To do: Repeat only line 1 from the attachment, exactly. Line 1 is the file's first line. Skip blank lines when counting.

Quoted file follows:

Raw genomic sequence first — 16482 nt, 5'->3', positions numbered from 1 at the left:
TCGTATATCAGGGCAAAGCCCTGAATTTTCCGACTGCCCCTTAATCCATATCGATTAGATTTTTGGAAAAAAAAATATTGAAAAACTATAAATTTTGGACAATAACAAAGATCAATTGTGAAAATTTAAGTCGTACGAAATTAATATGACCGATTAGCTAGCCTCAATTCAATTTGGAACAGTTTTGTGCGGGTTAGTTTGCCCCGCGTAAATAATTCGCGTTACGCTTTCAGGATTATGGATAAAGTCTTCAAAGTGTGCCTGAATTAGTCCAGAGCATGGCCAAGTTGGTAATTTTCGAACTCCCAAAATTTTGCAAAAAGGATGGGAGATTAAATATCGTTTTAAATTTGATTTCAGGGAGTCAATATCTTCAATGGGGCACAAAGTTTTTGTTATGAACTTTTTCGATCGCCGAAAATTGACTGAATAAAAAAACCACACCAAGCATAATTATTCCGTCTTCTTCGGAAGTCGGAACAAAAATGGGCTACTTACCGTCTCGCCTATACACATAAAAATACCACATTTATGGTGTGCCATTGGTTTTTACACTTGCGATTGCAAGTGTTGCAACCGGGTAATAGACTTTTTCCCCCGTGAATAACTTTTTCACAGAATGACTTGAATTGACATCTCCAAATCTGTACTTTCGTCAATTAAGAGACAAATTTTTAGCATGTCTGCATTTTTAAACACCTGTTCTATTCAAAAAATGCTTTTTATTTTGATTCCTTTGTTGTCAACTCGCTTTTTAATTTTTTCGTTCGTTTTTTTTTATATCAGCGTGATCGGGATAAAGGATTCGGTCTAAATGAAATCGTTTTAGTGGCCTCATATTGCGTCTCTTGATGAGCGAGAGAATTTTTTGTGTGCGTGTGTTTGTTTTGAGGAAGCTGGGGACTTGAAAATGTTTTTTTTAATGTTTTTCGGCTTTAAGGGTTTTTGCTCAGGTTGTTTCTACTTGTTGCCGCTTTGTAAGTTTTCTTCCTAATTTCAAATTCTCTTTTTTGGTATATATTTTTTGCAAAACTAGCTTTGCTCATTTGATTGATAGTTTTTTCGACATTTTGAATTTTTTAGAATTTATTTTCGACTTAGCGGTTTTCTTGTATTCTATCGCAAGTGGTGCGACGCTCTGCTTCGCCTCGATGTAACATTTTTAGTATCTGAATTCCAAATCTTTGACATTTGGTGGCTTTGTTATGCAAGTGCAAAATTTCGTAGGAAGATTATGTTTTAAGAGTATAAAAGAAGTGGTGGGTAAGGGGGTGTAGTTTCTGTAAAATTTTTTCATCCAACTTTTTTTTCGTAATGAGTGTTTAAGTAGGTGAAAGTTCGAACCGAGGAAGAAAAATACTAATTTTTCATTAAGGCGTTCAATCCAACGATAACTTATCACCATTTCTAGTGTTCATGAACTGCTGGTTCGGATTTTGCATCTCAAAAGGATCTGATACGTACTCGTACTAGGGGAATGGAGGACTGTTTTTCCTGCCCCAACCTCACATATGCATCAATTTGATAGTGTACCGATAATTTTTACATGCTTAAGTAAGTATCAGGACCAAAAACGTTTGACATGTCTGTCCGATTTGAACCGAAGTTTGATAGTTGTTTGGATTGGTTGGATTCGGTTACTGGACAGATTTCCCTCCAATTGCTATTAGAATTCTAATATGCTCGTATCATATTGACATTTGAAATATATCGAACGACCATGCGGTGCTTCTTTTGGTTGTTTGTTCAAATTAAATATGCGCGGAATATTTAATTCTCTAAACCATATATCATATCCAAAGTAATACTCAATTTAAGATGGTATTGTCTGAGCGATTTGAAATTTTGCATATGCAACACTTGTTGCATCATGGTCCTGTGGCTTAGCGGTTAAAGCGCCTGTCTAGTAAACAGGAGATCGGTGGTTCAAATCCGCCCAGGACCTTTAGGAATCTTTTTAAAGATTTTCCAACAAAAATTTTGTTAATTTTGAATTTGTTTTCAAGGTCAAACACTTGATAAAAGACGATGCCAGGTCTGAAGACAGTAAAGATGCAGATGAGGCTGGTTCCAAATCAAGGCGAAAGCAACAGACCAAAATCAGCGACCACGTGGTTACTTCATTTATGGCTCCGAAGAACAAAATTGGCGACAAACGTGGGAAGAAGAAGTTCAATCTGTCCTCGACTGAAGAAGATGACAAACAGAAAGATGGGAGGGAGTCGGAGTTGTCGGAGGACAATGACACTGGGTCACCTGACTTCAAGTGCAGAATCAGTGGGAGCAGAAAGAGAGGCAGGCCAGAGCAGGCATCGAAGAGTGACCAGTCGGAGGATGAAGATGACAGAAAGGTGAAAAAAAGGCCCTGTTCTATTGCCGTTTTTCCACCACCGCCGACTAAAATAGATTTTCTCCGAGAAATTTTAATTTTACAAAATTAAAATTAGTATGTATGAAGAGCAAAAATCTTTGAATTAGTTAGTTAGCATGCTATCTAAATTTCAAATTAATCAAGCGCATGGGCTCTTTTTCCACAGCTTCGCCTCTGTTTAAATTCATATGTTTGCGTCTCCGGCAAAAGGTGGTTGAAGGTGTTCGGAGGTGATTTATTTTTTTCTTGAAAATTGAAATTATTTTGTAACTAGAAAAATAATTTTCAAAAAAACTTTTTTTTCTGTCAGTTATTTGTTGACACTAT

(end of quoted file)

Raw genomic sequence first — 16482 nt, 5'->3', positions numbered from 1 at the left: